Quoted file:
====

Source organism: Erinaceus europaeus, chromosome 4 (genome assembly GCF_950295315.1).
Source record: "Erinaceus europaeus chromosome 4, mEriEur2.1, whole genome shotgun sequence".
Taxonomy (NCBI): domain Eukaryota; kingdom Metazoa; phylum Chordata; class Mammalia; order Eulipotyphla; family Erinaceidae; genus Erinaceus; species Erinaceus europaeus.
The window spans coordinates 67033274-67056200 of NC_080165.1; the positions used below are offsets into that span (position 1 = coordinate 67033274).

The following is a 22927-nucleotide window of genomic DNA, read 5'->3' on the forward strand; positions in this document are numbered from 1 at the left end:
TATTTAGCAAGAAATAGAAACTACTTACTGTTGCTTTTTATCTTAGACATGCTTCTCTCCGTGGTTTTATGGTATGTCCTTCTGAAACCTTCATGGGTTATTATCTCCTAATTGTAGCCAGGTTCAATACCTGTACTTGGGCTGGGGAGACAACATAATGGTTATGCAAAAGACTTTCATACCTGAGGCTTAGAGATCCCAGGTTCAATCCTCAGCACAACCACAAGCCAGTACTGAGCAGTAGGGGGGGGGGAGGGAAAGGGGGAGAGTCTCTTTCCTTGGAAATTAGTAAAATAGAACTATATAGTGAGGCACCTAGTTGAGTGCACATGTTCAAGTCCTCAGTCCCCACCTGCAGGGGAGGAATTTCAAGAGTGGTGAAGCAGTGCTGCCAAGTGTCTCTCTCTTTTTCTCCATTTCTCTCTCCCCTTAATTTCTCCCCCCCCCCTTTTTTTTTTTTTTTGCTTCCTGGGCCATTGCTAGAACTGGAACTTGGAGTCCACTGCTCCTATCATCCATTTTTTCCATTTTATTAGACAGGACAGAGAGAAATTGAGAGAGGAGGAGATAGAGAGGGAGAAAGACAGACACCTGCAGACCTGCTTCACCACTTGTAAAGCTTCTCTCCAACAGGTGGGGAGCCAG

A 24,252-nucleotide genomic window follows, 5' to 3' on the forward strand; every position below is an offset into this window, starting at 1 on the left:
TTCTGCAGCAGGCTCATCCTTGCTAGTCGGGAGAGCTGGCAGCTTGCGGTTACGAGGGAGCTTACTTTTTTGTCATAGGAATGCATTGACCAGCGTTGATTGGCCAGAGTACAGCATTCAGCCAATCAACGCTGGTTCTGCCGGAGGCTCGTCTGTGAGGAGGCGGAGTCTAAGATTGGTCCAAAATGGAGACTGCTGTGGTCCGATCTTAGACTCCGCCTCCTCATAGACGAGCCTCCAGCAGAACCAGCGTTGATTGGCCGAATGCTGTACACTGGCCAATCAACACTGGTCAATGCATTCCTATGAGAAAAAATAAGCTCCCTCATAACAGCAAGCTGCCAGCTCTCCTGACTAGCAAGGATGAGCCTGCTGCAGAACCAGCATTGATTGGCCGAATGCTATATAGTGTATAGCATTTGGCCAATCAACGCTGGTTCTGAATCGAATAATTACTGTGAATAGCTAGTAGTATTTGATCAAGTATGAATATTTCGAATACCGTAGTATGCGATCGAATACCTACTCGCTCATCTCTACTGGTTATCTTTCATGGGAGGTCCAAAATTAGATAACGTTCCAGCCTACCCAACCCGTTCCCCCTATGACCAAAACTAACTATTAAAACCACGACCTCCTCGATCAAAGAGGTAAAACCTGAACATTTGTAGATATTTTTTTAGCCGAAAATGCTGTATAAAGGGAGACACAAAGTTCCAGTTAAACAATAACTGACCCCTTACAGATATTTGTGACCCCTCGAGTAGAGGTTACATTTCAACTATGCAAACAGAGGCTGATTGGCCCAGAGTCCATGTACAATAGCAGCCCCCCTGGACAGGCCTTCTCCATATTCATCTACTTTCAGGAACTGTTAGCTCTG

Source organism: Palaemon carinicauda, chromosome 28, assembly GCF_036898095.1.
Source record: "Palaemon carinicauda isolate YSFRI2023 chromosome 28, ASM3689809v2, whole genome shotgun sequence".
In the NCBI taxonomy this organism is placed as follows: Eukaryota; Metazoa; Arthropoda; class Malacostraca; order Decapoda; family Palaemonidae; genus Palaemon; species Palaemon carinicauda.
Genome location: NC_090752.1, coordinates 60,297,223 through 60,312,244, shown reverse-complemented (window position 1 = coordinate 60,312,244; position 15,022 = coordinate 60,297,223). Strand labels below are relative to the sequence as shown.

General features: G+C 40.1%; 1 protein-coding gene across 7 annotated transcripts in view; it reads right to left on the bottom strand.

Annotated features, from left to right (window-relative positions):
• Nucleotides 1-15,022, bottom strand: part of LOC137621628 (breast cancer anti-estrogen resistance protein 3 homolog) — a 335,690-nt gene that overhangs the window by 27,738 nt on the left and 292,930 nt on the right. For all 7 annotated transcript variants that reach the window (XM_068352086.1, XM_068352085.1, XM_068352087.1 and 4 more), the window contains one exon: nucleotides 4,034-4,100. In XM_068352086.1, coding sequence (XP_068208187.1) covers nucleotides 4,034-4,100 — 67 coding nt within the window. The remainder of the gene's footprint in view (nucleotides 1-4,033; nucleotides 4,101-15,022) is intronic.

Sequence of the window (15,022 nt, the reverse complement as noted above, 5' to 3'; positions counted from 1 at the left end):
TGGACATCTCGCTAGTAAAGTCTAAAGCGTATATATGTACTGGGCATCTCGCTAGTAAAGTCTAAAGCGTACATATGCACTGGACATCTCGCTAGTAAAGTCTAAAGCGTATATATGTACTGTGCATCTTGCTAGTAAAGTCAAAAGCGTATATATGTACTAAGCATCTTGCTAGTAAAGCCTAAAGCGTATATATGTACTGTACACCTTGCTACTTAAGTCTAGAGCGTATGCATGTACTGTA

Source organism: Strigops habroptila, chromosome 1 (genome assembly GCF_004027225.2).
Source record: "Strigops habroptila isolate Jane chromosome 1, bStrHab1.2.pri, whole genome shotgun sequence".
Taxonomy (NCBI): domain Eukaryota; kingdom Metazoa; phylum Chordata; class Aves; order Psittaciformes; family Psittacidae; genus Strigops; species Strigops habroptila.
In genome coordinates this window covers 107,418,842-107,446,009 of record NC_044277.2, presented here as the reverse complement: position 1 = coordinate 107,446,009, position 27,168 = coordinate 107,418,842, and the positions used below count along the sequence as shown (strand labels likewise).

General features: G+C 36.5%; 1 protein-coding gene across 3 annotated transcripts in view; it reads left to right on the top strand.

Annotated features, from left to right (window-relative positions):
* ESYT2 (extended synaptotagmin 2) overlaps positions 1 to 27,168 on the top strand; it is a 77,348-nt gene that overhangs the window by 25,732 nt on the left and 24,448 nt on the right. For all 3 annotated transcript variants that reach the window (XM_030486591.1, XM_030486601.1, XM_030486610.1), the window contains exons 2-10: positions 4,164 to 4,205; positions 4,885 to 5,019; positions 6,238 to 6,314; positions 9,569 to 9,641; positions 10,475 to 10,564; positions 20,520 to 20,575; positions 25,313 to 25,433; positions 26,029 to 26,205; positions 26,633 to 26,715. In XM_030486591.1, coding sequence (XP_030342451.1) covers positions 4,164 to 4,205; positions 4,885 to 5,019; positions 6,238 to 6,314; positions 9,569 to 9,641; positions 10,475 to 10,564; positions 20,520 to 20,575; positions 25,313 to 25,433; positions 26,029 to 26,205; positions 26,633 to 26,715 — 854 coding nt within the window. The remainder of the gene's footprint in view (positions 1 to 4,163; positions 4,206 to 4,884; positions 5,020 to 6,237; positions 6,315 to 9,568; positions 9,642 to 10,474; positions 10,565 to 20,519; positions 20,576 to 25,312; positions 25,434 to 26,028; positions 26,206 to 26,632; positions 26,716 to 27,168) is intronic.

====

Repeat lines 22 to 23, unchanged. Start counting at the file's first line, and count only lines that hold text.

General features: G+C 36.5%; 1 protein-coding gene across 3 annotated transcripts in view; it reads left to right on the top strand.

Annotated features, from left to right (window-relative positions):